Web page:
In Media: Citizen Scientists on the Flood Watch
Jamaica Bay / NYC - News

Flooding in Howard Beach, New York. Credit: Jamaica Bay Community Flood Watch Project

 Published by Alison Simko, WaterWire Editor
Waterwire, a product of the Waterfront Alliance, features news and stories about the waterways of New York and New Jersey

BROOKLYN, NY, December 5, 2019 - In New York and New Jersey, citizen scientists are making crucial contributions to the understanding of flooding, sea level rise, and the effects of climate change. Photographs and data submitted by volunteers who live in coastal communities help improve forecasts and contribute essential information to mitigation plans. Just as important, the work amplifies the voices of the community.

In New York’s Jamaica Bay watershed, Helen Cheng, New York Sea Grant‘s coastal resilience specialist in a partnership with the Science and Resilience Institute, runs the Jamaica Bay Community Flood Watch program. Program partners include Stevens Institute of Technology, New York City Office of Emergency Management, New York City Mayor’s Office of Resiliency, and the U.S. Forest Service Urban Field Station. Ms. Cheng explains that on-the-ground data about floods supplied by community volunteers informs and improves computer models and maps created by research institutions and government agencies. In turn, the program provides residents with information and resources about flooding.

Ms. Cheng works with volunteers from three communities: Hamilton Beach/Howard Beach, Far Rockaway, and Broad Channel. After introductory training in taking photographs and noting data that best explain the state of flooding, the volunteers are ready to participate. “A lot of the work revolves around preparedness,” Ms. Cheng says. “If flooding is forecasted, we notify people and tell them when flooding will be most severe. We tell them to be vigilant and be aware of resources provided by the National Weather Service.”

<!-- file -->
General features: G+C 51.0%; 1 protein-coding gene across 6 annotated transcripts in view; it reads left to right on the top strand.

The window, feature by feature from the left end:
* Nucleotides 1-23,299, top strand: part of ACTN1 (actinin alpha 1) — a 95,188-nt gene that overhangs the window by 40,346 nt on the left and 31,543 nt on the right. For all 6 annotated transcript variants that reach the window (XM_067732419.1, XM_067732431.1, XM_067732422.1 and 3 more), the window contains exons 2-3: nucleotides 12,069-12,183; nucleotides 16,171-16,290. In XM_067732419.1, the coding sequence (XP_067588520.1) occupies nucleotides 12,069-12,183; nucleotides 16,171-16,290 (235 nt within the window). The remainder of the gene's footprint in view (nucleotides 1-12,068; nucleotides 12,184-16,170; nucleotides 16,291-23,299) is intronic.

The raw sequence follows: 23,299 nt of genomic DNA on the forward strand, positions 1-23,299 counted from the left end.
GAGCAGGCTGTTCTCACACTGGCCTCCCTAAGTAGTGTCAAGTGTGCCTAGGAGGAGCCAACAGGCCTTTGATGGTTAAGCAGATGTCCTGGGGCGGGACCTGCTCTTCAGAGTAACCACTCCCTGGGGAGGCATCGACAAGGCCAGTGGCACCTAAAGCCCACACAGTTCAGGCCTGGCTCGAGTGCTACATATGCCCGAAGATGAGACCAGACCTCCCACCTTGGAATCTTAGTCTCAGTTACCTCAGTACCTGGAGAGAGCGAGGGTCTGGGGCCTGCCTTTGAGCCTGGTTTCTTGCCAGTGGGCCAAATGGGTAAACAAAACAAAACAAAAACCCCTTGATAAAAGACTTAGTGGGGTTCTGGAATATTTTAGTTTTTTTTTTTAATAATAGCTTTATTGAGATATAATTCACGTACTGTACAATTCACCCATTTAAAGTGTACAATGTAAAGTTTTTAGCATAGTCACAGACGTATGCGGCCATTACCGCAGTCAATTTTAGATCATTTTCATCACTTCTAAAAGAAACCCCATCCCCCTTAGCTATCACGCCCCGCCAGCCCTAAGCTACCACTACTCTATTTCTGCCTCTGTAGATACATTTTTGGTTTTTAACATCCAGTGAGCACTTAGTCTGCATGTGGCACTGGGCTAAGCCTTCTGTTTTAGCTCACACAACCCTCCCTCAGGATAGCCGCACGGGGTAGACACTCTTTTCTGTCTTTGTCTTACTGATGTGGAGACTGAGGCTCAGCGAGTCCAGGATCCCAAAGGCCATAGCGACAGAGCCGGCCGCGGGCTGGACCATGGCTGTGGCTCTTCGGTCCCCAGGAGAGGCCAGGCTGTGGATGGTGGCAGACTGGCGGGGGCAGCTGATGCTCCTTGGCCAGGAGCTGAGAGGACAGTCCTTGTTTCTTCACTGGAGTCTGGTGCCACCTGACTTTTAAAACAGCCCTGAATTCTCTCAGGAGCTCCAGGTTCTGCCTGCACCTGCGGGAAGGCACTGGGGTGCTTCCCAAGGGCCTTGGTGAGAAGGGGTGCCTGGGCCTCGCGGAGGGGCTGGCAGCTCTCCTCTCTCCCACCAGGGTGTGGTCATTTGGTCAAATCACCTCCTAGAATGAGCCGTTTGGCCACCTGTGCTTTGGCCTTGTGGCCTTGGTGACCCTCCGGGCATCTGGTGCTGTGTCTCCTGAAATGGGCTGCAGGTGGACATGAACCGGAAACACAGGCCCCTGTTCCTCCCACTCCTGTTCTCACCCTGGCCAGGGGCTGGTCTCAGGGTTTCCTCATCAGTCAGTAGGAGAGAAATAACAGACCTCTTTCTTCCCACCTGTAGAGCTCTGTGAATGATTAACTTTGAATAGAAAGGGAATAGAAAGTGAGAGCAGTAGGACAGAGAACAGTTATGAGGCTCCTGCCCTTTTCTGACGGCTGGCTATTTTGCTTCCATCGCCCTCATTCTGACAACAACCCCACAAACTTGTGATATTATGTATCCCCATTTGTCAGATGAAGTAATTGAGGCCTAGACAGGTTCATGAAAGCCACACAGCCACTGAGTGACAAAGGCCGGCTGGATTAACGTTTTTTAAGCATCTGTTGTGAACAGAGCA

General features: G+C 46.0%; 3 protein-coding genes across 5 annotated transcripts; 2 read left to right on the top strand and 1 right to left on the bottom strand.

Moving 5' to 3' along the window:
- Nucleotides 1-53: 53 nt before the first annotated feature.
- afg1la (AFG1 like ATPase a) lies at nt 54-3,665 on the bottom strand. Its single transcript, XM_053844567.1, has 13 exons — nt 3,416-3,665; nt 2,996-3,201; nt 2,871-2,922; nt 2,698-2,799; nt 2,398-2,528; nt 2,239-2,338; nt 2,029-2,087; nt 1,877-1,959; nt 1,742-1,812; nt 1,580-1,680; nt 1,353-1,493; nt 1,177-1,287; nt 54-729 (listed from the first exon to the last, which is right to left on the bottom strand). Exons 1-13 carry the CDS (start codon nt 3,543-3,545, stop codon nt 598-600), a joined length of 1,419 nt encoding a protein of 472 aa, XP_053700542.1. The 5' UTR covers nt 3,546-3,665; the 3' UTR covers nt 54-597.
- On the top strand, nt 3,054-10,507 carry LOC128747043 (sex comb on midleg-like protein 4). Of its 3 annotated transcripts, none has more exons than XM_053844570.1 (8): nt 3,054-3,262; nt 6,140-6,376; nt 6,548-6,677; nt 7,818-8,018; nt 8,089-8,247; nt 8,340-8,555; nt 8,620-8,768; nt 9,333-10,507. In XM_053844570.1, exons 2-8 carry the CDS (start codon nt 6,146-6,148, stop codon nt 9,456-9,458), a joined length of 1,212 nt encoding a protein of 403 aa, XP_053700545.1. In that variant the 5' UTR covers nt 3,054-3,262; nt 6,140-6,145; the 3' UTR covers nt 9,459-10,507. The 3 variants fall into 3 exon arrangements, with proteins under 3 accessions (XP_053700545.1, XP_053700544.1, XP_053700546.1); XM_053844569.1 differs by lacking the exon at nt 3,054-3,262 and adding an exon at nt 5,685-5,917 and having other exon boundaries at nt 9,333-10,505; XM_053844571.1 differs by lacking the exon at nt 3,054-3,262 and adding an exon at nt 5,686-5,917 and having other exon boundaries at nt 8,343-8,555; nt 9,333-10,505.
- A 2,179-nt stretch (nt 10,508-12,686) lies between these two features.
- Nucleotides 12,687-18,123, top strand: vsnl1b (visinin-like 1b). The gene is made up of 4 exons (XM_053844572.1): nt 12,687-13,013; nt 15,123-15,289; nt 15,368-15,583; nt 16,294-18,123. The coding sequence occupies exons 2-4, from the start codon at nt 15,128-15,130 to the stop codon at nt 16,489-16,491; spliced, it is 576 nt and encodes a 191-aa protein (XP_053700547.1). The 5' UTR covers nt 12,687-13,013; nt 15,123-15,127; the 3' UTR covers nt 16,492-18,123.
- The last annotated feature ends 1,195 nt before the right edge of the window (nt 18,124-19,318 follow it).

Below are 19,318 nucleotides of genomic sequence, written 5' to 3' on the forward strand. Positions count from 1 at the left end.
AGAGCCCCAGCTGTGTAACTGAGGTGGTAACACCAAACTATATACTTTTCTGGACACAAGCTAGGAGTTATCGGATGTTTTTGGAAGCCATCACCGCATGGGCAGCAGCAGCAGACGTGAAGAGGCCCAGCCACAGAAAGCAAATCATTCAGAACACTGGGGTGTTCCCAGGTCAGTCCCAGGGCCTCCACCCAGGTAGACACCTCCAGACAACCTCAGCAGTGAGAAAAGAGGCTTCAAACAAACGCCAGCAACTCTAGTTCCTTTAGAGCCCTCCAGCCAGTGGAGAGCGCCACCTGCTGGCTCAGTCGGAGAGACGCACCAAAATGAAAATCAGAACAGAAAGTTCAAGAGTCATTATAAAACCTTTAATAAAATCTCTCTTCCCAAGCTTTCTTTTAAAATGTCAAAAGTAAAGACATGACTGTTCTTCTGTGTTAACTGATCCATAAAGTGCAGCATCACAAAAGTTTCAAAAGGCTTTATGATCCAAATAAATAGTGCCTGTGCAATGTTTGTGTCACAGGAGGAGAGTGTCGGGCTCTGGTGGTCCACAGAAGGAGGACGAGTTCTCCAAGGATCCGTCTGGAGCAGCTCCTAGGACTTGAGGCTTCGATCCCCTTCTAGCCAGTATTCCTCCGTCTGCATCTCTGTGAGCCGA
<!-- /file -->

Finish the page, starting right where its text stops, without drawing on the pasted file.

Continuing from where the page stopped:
In New Jersey, Professor Tom Herrington, associate director of the Urban Coast Institute at Monmouth University, guides coastal communities as they address increasing floods due to storms, sea level rise, and high tides. Earlier this year in Ocean City, Mr. Herrington and other partners, including New Jersey Sea Grant, the New Jersey Department of Environmental Protection, and the online crowdsourcing platform iSeeChange, engaged the community to record local floods and delve into what caused those floods. More than 100 people collected rain data and photographed rising waters. “We discussed with the community what the sources of flooding were and what could be done about it,” Professor Herrington said. “Through those conversations, we were able to dig deeper into flood issues that barrier islands face in climate change. What’s been interesting is that by engaging the citizens directly in the science, they get an appreciation of the broader picture of climate change, and they become more receptive to discussing it. At every meeting, there’s a handful of skeptics, but over time, even those skeptics acknowledge that the floods are increasing. It’s been a great program and pleasure to work with the community.